I made it back home yesterday at midnight after a traumatic and intense few days – a death and four funerals, two of those funerals of family members and one for a colleague. Life comes in fits and starts, and sometimes there will be patches like this, but it has still been a case of finding energy and vigour in the furthest reaches of the soul.
My uncle died last Wednesday as I was standing at the graveside of my partner’s grandmother, and we flew to Holland on Monday for his funeral on Tuesday. I visited often when I was younger, so it was a real mix of emotions of all kinds, especially seeing so many old friends who are suddenly (it seems sudden, at least) in their forties – how did that happen?
Yesterday afternoon, at the funeral of one of the clergy at a church where I play the organ, the choir performed Alonso Lobo’s beautiful and austere Versa Est In Luctum – “My harp is turned to mourning and my organ into the voice of those who weep” – and I briefly wondered if that is where my compositional harp will now turn. I have long said that I will never write a Requiem (too many bad ones, not enough space for yet another), but an opening phrase came to me on Tuesday as I stood by my uncle for the final time, a Lenten temptation to resist with all my might.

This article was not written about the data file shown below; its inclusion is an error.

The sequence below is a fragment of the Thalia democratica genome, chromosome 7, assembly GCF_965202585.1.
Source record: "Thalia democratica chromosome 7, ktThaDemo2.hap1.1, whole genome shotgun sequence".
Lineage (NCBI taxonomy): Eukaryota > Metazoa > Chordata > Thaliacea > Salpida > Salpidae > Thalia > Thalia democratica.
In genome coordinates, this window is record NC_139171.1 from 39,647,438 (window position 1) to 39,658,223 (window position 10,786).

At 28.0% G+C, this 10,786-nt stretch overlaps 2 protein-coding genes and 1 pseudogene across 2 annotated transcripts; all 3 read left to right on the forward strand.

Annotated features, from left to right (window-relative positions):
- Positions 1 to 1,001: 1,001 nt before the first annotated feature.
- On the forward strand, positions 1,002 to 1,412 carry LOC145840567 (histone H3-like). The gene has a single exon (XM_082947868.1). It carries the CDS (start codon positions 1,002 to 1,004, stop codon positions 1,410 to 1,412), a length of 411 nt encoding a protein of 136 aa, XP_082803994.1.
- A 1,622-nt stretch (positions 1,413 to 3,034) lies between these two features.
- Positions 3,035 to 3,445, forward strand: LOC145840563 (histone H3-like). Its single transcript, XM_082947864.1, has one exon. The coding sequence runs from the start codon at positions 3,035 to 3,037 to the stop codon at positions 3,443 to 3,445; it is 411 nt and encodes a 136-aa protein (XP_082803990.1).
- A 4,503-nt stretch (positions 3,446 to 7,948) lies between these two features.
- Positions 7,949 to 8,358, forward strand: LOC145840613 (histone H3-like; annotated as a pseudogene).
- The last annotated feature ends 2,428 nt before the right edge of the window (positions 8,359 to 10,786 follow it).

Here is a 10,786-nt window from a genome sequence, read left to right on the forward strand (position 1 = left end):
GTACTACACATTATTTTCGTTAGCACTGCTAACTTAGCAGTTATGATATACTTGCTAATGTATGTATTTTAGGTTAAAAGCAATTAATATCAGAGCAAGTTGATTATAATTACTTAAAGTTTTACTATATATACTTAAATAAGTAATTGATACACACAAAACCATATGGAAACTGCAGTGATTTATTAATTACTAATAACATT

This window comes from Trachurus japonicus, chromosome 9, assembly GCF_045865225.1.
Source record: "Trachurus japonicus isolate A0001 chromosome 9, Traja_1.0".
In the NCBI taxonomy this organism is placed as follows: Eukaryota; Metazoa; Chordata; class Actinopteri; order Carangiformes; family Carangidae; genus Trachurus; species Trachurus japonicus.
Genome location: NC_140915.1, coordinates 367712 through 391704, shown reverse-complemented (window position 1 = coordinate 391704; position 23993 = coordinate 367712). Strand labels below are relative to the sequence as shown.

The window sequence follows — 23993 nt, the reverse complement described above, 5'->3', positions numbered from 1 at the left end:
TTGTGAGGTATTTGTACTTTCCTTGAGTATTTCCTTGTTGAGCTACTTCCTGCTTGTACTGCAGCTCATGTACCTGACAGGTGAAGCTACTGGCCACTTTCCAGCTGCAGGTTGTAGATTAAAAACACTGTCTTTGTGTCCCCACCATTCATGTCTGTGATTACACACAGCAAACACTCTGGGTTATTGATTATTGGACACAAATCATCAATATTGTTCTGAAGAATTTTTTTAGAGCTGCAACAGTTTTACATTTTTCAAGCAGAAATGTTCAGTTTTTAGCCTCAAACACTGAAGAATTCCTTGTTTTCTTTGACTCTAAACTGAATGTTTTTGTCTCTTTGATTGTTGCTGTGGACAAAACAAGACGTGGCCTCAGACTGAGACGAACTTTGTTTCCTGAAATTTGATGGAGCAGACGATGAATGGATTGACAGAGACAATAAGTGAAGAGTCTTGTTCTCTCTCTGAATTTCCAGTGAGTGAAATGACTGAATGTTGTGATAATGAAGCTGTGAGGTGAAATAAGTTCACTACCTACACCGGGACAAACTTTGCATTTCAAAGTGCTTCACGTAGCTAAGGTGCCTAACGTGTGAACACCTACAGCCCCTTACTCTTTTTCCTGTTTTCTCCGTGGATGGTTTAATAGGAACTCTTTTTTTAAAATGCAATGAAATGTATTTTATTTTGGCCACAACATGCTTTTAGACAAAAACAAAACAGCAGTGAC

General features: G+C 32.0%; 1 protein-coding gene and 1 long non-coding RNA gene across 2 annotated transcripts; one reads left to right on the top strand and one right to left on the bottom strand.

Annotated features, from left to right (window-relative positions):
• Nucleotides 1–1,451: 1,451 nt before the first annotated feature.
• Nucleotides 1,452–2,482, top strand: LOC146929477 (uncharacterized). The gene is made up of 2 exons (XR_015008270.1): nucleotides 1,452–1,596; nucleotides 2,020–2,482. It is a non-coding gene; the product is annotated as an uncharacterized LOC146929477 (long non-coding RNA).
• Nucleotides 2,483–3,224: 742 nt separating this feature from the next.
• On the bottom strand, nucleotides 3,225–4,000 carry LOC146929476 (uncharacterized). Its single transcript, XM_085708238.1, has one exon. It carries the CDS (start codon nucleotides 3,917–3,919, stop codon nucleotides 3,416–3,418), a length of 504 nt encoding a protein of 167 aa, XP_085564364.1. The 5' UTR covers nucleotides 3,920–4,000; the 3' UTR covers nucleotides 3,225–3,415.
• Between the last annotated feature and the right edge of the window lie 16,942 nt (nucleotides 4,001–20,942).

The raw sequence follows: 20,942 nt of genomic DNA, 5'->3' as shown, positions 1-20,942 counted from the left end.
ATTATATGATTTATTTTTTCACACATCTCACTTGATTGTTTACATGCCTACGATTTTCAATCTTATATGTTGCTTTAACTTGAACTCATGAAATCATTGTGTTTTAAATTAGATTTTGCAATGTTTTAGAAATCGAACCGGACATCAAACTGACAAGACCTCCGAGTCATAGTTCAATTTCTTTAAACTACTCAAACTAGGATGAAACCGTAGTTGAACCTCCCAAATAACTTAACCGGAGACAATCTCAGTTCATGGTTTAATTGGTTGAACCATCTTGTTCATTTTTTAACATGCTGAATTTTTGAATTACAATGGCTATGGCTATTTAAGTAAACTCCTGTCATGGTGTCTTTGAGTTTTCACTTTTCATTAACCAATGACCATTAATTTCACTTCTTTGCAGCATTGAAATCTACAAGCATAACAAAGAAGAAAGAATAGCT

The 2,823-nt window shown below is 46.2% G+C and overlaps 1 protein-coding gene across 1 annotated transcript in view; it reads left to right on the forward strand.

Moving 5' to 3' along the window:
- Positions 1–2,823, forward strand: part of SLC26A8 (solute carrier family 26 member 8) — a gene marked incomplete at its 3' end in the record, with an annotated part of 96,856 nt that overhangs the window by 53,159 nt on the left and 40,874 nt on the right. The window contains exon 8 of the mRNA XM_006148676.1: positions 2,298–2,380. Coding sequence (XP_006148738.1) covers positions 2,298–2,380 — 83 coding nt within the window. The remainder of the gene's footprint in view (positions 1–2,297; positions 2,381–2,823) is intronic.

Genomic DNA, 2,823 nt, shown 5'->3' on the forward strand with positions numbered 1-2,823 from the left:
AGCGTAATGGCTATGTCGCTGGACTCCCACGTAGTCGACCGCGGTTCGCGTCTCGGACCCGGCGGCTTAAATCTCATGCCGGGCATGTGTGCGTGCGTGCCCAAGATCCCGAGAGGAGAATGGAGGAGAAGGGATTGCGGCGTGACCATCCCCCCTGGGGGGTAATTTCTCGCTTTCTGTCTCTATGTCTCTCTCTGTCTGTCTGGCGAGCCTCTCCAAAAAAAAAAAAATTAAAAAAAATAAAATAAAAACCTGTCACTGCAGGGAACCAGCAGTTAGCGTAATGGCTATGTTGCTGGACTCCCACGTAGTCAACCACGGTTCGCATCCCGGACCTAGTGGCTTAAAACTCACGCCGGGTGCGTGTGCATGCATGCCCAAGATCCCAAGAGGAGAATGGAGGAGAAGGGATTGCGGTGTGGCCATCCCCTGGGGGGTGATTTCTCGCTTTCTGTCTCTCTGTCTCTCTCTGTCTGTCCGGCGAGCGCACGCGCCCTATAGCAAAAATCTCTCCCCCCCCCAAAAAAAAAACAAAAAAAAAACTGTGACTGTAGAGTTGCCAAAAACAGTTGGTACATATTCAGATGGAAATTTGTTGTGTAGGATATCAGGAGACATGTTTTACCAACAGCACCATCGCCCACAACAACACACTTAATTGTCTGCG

But no, I have decided that my harp will not be turned to mourning. Instead I shall continue to chase the positive and the energetic, to fight against the pull of silence and to write music that embraces the thrill, the vibration, the sheer mind-numbing improbability of being here and being now.
So without any doubt this has been a tough and exhausting week, draining me emotionally and physically to the very core, and with a stinking cold to boot, but I keep reminding myself that it is not how hard you can hit that matters. Instead it is how hard you can get hit and still get back up.